Replace Default Thesis Comment Submit Button Input with an Image Sprite

This document is deprecated! The information on this page refers to a Thesis version that is now obsolete. Please visit the Thesis Docs for current documentation.

The default Thesis comments submit input button can be left default, or it can be modified extensively with CSS edits.

By default, the comment submit looks like this, where the right-side image demonstrates the “hover” state seen when your mouse is positioned over the input:

Default Thesis Comment Submit Input Button

One common request of Thesis members is a general desire to brand their site with certain fonts or graphical additions.

Replacing the default comment submit button with a custom image is one method to achieve a unique look and feel.

Better still is an image that provides — much like the default submit button — visual feedback to the user that it can be clicked. Changing images on the hover state accomplishes this.

The below represents an image sprite that will appear (left image) until an input device is hovered over it — at which point (right image) a “similar but different” image will be shown.

These are not, in fact, two separate images, but are a single image called a sprite. One side or the other is shown, where which side appears is based on the input position of the visitor.

Put simply, the right-side image appears when hovered over by the cursor.

CSS Image Replacement for Thesis Comment Submit Input Button

Here’s how to go from the default Thesis comment submit button to an image sprite like the one shown above.

The key lies in css image replacement of an existing target. Don’t worry, it’s easier to do than it is to say!

First, you need an image. A sprite, if you want to follow this example closely. The image above can be used for testing purposes — just right-click on the image shown, select “save as” to your desktop, and it’s now yours to modify or use as-is.

Rename the saved image sprite file “comment-submit.png” and, finally, upload the image sprite to your /custom/images/ directory via FTP or cPanel.

Aside from the basic concept of creating an accessible image, the steps to this point are optional.

If followed precisely, the benefit of following the steps outlined above is that, when combined with the following CSS entry, the result will be an immediate display of the sprite image in place of the default Thesis comment submit input.

To display your image, add this to your custom.css file contents:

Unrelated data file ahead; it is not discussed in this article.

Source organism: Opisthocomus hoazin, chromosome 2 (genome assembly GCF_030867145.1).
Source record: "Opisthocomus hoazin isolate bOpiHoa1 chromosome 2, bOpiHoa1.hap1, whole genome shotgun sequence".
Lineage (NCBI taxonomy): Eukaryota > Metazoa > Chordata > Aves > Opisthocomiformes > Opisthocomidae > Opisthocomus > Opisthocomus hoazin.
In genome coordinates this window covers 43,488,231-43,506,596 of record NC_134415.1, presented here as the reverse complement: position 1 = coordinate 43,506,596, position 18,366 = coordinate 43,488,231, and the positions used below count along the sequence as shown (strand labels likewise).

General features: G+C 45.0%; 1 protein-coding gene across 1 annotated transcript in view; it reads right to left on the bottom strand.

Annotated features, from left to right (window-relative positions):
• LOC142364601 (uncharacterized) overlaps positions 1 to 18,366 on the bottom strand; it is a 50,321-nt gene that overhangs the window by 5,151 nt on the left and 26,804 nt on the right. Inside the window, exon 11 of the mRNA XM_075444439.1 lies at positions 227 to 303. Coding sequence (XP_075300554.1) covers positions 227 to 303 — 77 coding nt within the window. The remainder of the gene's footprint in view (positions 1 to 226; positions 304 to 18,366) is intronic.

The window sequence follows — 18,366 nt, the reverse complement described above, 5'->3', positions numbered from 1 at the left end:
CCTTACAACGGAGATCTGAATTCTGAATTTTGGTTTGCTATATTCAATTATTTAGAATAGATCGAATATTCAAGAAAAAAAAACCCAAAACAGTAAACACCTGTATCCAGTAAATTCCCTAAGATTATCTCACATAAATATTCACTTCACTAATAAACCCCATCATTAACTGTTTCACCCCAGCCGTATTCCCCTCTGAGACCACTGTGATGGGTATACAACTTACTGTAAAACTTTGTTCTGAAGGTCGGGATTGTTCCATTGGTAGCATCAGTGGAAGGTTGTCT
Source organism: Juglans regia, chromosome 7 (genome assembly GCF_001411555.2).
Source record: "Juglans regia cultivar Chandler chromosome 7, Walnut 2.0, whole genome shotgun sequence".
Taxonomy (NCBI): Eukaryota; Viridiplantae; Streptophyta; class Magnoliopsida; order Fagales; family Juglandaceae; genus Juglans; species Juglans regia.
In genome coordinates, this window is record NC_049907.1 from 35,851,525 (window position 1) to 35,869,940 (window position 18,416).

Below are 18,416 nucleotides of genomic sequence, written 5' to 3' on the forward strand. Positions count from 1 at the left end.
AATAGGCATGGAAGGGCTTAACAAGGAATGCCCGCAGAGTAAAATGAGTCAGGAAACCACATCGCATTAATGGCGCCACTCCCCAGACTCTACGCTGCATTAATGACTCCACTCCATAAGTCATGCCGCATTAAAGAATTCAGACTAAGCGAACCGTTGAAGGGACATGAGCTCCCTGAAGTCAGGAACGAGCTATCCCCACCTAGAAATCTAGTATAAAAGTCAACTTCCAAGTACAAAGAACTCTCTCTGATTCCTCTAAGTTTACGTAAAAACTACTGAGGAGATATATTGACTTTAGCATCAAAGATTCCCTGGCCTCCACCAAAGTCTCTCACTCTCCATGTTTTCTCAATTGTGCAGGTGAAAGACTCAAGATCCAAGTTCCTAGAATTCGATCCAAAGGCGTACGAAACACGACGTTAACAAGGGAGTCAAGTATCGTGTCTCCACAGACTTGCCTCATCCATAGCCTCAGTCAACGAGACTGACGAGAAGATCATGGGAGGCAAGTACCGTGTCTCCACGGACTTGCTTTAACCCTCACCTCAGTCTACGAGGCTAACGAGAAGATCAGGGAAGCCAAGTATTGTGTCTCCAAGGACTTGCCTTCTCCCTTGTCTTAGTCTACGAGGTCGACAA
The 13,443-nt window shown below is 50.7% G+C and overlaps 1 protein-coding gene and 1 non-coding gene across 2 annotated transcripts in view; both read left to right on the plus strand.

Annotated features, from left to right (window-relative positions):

.custom form#commentform input#submit.form_submit {
background:transparent url('images/comment-submit.png') 0 0 no-repeat;
width:190px !important; height:42px;
display:block; border:0px; padding:0px;
text-indent:-9999px; line-height:0px;

.custom form#commentform input#submit.form_submit:hover {
background-position: -198px 0;

To use your own image sprite, you can create an image that is replicated either “top and bottom” or — as in the example here — “left and right” and modify the text or colors or icons on the clone to provide visitor feedback on the hover action.

You may want to make certain changes to the CSS above to suit your own comment submission button.

For example, you might want to change the width of the image, 190px in the snippet above. Note that this is the width of the visible portion of the image in each “state” — normal or mouse hovering — and the width definition is thus about half the actual image sprite’s “real” width.

Additionally, your comment submit image may be a height other than 42px, where again this represents the height of “one” of the two images included in the sprite.

Finally, the way an image sprite works is to change the background position of the image on the hover state.

This is the second CSS entry, and in the example “-198px” is where the background moves horizontally (198 pixels to the left) and the “0” controls vertical positioning — usually, one of the two values will be zero. In basic terms, your image sprite is likely to only move either up and down or left and right — not both.

That’s all there is to it!

Whether you would like to include graphical branding elements in your comment submit input, or a special icon — or to use a “one-time” font without concern that the visitor will not have the font used available in non-graphical form, now your default Thesis comment submit button can be as unique as the rest of your site.